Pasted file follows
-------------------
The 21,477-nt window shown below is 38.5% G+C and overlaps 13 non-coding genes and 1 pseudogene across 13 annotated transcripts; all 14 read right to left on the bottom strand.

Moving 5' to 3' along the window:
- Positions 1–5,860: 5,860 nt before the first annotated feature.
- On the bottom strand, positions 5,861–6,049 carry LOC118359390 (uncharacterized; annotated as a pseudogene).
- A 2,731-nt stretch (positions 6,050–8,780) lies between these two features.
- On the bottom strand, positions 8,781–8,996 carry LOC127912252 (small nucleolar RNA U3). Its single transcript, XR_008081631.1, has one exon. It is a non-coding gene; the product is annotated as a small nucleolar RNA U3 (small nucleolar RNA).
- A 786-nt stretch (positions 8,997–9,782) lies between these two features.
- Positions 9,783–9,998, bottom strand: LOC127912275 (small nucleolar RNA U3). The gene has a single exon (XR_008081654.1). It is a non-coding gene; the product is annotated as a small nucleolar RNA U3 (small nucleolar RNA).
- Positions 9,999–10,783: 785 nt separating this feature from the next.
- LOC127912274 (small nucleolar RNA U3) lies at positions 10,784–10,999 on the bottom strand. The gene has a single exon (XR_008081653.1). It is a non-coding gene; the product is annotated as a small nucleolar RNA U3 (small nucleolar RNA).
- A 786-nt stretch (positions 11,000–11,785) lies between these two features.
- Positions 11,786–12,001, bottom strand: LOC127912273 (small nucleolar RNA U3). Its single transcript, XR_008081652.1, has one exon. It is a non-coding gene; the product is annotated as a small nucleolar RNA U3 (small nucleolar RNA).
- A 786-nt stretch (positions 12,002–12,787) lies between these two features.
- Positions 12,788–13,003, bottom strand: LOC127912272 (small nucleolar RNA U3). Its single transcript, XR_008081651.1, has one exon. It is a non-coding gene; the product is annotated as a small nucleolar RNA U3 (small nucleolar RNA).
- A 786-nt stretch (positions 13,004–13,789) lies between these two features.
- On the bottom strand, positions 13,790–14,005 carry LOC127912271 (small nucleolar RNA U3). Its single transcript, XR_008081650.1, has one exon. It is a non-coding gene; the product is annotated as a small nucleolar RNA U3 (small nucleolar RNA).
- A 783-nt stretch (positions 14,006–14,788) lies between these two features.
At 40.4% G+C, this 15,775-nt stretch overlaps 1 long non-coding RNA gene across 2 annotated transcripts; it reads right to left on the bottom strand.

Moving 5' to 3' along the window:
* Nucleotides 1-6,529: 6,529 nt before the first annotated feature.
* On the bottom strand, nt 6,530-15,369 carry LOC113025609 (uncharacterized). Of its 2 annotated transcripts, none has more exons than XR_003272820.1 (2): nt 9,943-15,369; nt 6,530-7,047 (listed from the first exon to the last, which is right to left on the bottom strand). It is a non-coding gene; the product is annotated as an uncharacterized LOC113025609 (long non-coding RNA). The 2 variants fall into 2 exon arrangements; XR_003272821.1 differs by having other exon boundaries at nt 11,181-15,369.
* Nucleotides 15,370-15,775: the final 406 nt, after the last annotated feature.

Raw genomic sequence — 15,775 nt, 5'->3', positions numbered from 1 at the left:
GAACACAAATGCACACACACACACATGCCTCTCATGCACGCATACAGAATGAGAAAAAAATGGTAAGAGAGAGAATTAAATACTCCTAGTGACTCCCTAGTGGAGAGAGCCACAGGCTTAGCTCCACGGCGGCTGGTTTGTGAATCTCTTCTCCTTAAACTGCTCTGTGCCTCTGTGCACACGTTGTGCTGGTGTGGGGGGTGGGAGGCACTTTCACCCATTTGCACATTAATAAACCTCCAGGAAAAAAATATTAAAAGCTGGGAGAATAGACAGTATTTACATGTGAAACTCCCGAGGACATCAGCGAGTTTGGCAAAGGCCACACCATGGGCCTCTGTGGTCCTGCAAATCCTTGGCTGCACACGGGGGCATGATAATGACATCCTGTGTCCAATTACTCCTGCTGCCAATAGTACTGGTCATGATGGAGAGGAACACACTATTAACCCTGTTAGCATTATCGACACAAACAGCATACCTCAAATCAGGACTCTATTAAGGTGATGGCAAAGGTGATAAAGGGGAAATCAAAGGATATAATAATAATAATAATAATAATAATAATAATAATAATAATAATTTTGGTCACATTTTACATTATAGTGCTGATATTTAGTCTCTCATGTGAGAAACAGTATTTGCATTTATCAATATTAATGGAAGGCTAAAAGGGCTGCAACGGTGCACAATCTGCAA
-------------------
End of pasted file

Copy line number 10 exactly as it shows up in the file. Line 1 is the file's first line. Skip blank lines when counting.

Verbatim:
- LOC127912274 (small nucleolar RNA U3) lies at positions 10,784–10,999 on the bottom strand. The gene has a single exon (XR_008081653.1). It is a non-coding gene; the product is annotated as a small nucleolar RNA U3 (small nucleolar RNA).